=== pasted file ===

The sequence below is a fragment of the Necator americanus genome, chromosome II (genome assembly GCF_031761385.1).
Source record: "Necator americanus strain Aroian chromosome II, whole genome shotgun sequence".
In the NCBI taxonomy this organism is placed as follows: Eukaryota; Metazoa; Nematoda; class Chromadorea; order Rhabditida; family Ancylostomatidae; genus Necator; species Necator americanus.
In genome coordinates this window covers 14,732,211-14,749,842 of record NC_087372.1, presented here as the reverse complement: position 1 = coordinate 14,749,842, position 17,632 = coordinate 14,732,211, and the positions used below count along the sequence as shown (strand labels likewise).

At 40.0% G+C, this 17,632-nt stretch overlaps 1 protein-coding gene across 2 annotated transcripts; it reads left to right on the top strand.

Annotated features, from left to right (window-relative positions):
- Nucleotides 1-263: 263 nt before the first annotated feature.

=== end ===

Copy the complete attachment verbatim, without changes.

The sequence below is a fragment of the Necator americanus genome, chromosome II (genome assembly GCF_031761385.1).
Source record: "Necator americanus strain Aroian chromosome II, whole genome shotgun sequence".
In the NCBI taxonomy this organism is placed as follows: Eukaryota; Metazoa; Nematoda; class Chromadorea; order Rhabditida; family Ancylostomatidae; genus Necator; species Necator americanus.
In genome coordinates this window covers 14,732,211-14,749,842 of record NC_087372.1, presented here as the reverse complement: position 1 = coordinate 14,749,842, position 17,632 = coordinate 14,732,211, and the positions used below count along the sequence as shown (strand labels likewise).

At 40.0% G+C, this 17,632-nt stretch overlaps 1 protein-coding gene across 2 annotated transcripts; it reads left to right on the top strand.

Annotated features, from left to right (window-relative positions):
- Nucleotides 1-263: 263 nt before the first annotated feature.